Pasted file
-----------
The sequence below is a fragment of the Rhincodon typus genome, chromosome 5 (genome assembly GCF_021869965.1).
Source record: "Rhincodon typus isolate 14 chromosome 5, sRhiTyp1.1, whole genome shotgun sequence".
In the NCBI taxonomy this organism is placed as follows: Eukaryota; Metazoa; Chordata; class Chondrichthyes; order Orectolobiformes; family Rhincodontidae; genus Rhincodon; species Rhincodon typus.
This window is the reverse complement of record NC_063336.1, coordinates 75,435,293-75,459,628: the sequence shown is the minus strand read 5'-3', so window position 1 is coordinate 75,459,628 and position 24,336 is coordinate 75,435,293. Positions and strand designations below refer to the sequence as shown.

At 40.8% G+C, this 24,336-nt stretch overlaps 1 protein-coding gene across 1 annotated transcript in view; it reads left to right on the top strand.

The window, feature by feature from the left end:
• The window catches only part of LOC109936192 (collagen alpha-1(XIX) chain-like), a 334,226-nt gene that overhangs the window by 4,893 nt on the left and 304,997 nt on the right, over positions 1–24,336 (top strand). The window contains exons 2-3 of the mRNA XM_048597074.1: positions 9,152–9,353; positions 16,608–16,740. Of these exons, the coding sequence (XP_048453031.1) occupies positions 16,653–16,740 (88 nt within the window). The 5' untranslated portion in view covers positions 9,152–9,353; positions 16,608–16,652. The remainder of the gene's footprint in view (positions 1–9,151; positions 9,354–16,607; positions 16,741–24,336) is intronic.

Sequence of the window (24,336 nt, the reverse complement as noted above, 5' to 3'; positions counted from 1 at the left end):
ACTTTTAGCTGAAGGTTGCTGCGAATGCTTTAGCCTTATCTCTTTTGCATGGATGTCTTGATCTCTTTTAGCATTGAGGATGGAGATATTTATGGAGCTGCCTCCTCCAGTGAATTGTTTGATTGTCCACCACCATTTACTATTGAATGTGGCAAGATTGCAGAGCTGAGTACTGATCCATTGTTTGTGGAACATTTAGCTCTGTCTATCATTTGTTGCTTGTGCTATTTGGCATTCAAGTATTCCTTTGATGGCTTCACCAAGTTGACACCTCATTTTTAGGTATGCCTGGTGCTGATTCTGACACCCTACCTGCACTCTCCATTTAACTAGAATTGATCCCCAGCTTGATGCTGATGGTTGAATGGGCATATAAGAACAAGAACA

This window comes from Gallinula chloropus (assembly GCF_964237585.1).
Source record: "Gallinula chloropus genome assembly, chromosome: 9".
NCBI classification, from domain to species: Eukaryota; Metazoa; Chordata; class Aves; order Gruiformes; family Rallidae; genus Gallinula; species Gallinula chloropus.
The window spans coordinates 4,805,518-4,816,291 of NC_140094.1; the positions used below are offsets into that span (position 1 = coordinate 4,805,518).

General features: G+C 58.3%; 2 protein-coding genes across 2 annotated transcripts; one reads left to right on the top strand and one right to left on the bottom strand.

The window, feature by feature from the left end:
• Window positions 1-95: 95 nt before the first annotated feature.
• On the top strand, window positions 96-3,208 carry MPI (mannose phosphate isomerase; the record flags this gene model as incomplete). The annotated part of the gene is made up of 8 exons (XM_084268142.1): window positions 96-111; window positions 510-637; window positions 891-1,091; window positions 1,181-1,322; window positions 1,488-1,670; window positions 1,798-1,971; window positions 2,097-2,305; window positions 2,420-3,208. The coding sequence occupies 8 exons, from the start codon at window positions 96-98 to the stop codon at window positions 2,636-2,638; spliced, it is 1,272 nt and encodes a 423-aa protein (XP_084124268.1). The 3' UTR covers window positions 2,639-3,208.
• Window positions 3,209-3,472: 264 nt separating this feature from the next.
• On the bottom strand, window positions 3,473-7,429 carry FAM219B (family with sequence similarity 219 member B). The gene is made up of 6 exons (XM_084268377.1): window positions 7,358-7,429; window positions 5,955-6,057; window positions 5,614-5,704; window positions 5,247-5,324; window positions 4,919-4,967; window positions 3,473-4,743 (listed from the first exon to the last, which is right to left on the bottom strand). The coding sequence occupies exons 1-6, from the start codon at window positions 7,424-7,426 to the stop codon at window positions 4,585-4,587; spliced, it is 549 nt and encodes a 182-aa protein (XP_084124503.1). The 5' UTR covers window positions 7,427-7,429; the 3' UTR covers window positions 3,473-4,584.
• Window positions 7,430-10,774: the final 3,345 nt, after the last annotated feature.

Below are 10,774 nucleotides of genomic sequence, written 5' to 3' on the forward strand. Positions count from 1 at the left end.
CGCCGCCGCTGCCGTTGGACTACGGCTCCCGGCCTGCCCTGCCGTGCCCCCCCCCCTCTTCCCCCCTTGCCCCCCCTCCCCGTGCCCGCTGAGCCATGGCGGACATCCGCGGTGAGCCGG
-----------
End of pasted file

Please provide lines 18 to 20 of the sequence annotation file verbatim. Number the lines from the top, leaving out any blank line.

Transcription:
• Window positions 3,209-3,472: 264 nt separating this feature from the next.
• On the bottom strand, window positions 3,473-7,429 carry FAM219B (family with sequence similarity 219 member B). The gene is made up of 6 exons (XM_084268377.1): window positions 7,358-7,429; window positions 5,955-6,057; window positions 5,614-5,704; window positions 5,247-5,324; window positions 4,919-4,967; window positions 3,473-4,743 (listed from the first exon to the last, which is right to left on the bottom strand). The coding sequence occupies exons 1-6, from the start codon at window positions 7,424-7,426 to the stop codon at window positions 4,585-4,587; spliced, it is 549 nt and encodes a 182-aa protein (XP_084124503.1). The 5' UTR covers window positions 7,427-7,429; the 3' UTR covers window positions 3,473-4,584.
• Window positions 7,430-10,774: the final 3,345 nt, after the last annotated feature.